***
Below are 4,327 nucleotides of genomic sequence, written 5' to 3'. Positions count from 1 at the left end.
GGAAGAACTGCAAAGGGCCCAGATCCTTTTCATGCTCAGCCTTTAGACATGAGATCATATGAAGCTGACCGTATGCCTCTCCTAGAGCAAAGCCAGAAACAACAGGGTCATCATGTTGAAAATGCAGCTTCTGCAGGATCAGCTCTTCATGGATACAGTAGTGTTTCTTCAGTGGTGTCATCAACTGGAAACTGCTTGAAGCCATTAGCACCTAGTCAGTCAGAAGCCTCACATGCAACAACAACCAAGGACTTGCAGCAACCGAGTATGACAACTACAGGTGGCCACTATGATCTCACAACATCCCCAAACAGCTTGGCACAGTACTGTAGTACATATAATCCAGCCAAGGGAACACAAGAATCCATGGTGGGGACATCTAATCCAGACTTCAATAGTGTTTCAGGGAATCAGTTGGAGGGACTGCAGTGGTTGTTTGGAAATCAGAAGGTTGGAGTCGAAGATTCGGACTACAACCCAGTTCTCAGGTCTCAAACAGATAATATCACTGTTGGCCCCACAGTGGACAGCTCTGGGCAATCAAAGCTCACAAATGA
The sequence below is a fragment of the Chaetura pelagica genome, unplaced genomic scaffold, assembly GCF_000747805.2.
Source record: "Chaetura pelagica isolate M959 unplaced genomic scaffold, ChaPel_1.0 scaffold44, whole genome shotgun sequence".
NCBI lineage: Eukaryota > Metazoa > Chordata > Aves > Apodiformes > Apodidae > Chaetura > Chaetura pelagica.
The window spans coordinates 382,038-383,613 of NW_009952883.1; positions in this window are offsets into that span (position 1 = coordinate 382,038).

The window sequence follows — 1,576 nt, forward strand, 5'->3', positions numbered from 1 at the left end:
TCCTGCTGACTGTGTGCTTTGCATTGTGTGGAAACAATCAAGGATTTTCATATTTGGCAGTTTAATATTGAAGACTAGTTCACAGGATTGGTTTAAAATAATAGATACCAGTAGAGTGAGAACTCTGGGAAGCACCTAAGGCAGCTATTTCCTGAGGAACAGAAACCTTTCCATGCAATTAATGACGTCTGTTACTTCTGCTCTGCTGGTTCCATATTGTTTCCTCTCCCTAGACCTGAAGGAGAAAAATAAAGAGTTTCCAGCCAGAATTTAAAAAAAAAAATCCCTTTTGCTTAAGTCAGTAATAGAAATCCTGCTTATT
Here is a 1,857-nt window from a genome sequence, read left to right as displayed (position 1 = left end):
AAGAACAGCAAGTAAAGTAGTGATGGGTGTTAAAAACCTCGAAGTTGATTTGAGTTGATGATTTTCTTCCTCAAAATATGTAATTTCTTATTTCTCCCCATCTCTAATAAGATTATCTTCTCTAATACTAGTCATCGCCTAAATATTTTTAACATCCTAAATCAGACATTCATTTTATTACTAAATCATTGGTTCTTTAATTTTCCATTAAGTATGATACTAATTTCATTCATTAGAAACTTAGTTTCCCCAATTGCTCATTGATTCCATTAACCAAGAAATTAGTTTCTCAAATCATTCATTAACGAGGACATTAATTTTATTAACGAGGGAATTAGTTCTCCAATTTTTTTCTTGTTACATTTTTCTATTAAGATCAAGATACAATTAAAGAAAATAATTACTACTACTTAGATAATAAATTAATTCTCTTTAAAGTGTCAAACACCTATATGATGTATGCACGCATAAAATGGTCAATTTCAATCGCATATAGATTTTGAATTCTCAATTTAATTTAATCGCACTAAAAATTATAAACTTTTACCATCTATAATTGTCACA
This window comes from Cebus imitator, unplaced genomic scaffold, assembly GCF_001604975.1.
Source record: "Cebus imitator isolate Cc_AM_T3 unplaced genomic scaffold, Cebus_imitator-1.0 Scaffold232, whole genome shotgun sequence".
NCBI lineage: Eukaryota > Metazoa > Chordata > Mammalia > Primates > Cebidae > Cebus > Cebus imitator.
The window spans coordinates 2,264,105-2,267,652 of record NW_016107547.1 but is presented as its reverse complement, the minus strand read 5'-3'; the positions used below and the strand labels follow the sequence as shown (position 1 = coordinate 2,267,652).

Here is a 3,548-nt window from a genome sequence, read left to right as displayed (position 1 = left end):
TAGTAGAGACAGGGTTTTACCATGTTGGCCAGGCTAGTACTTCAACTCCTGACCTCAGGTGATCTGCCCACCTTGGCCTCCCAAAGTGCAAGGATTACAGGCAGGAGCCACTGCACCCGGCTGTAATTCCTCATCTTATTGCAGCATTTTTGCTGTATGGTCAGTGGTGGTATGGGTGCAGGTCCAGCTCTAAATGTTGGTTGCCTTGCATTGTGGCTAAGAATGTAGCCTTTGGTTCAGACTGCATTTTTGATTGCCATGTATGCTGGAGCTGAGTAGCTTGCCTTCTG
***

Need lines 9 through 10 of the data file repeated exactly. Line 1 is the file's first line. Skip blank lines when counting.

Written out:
Here is a 1,857-nt window from a genome sequence, read left to right as displayed (position 1 = left end):
AAGAACAGCAAGTAAAGTAGTGATGGGTGTTAAAAACCTCGAAGTTGATTTGAGTTGATGATTTTCTTCCTCAAAATATGTAATTTCTTATTTCTCCCCATCTCTAATAAGATTATCTTCTCTAATACTAGTCATCGCCTAAATATTTTTAACATCCTAAATCAGACATTCATTTTATTACTAAATCATTGGTTCTTTAATTTTCCATTAAGTATGATACTAATTTCATTCATTAGAAACTTAGTTTCCCCAATTGCTCATTGATTCCATTAACCAAGAAATTAGTTTCTCAAATCATTCATTAACGAGGACATTAATTTTATTAACGAGGGAATTAGTTCTCCAATTTTTTTCTTGTTACATTTTTCTATTAAGATCAAGATACAATTAAAGAAAATAATTACTACTACTTAGATAATAAATTAATTCTCTTTAAAGTGTCAAACACCTATATGATGTATGCACGCATAAAATGGTCAATTTCAATCGCATATAGATTTTGAATTCTCAATTTAATTTAATCGCACTAAAAATTATAAACTTTTACCATCTATAATTGTCACA